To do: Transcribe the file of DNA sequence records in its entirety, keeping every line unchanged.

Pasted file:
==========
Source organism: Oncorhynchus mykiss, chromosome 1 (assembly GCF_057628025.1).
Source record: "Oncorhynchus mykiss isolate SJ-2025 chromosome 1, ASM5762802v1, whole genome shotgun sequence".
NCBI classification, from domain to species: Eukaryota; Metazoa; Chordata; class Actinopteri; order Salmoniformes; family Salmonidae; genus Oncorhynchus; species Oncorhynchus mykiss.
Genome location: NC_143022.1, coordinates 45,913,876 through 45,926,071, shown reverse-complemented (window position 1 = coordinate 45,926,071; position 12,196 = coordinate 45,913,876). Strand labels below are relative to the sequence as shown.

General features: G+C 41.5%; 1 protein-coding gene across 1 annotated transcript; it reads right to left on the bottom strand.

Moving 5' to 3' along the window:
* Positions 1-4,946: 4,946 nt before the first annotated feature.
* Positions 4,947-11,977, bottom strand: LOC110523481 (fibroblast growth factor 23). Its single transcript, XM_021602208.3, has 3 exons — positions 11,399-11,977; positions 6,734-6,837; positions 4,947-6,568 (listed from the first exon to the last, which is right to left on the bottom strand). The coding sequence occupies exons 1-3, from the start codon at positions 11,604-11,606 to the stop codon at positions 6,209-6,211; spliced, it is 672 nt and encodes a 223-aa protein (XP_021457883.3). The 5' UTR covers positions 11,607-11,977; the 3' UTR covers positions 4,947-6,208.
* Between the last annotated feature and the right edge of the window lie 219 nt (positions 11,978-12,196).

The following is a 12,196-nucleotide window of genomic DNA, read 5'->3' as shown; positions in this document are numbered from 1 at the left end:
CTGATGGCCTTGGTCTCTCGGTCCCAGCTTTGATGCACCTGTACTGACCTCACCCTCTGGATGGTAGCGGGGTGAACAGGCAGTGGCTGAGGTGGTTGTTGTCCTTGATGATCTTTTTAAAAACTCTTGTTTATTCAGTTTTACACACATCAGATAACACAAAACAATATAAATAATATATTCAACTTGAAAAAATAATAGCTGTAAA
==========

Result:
Source organism: Oncorhynchus mykiss, chromosome 1 (assembly GCF_057628025.1).
Source record: "Oncorhynchus mykiss isolate SJ-2025 chromosome 1, ASM5762802v1, whole genome shotgun sequence".
NCBI classification, from domain to species: Eukaryota; Metazoa; Chordata; class Actinopteri; order Salmoniformes; family Salmonidae; genus Oncorhynchus; species Oncorhynchus mykiss.
Genome location: NC_143022.1, coordinates 45,913,876 through 45,926,071, shown reverse-complemented (window position 1 = coordinate 45,926,071; position 12,196 = coordinate 45,913,876). Strand labels below are relative to the sequence as shown.

General features: G+C 41.5%; 1 protein-coding gene across 1 annotated transcript; it reads right to left on the bottom strand.

Moving 5' to 3' along the window:
* Positions 1-4,946: 4,946 nt before the first annotated feature.
* Positions 4,947-11,977, bottom strand: LOC110523481 (fibroblast growth factor 23). Its single transcript, XM_021602208.3, has 3 exons — positions 11,399-11,977; positions 6,734-6,837; positions 4,947-6,568 (listed from the first exon to the last, which is right to left on the bottom strand). The coding sequence occupies exons 1-3, from the start codon at positions 11,604-11,606 to the stop codon at positions 6,209-6,211; spliced, it is 672 nt and encodes a 223-aa protein (XP_021457883.3). The 5' UTR covers positions 11,607-11,977; the 3' UTR covers positions 4,947-6,208.
* Between the last annotated feature and the right edge of the window lie 219 nt (positions 11,978-12,196).

The following is a 12,196-nucleotide window of genomic DNA, read 5'->3' as shown; positions in this document are numbered from 1 at the left end:
CTGATGGCCTTGGTCTCTCGGTCCCAGCTTTGATGCACCTGTACTGACCTCACCCTCTGGATGGTAGCGGGGTGAACAGGCAGTGGCTGAGGTGGTTGTTGTCCTTGATGATCTTTTTAAAAACTCTTGTTTATTCAGTTTTACACACATCAGATAACACAAAACAATATAAATAATATATTCAACTTGAAAAAATAATAGCTGTAAA